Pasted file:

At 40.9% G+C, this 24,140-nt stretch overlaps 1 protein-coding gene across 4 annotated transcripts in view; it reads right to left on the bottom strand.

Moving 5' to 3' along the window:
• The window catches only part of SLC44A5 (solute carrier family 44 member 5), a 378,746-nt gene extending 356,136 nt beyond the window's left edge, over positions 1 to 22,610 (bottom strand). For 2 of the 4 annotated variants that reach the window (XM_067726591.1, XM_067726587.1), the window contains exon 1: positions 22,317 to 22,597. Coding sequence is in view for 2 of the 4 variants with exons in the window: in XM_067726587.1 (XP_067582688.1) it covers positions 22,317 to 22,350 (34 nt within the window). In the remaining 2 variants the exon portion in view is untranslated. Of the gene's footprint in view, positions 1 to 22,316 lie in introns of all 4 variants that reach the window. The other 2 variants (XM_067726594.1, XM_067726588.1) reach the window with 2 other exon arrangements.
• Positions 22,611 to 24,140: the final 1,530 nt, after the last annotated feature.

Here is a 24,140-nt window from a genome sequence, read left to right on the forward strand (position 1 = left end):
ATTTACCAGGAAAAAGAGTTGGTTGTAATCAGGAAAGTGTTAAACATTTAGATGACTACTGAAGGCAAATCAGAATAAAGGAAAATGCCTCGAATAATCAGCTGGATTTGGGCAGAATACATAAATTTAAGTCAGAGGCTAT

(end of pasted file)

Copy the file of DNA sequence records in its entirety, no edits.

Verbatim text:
At 40.9% G+C, this 24,140-nt stretch overlaps 1 protein-coding gene across 4 annotated transcripts in view; it reads right to left on the bottom strand.

Moving 5' to 3' along the window:
• The window catches only part of SLC44A5 (solute carrier family 44 member 5), a 378,746-nt gene extending 356,136 nt beyond the window's left edge, over positions 1 to 22,610 (bottom strand). For 2 of the 4 annotated variants that reach the window (XM_067726591.1, XM_067726587.1), the window contains exon 1: positions 22,317 to 22,597. Coding sequence is in view for 2 of the 4 variants with exons in the window: in XM_067726587.1 (XP_067582688.1) it covers positions 22,317 to 22,350 (34 nt within the window). In the remaining 2 variants the exon portion in view is untranslated. Of the gene's footprint in view, positions 1 to 22,316 lie in introns of all 4 variants that reach the window. The other 2 variants (XM_067726594.1, XM_067726588.1) reach the window with 2 other exon arrangements.
• Positions 22,611 to 24,140: the final 1,530 nt, after the last annotated feature.

Here is a 24,140-nt window from a genome sequence, read left to right on the forward strand (position 1 = left end):
ATTTACCAGGAAAAAGAGTTGGTTGTAATCAGGAAAGTGTTAAACATTTAGATGACTACTGAAGGCAAATCAGAATAAAGGAAAATGCCTCGAATAATCAGCTGGATTTGGGCAGAATACATAAATTTAAGTCAGAGGCTAT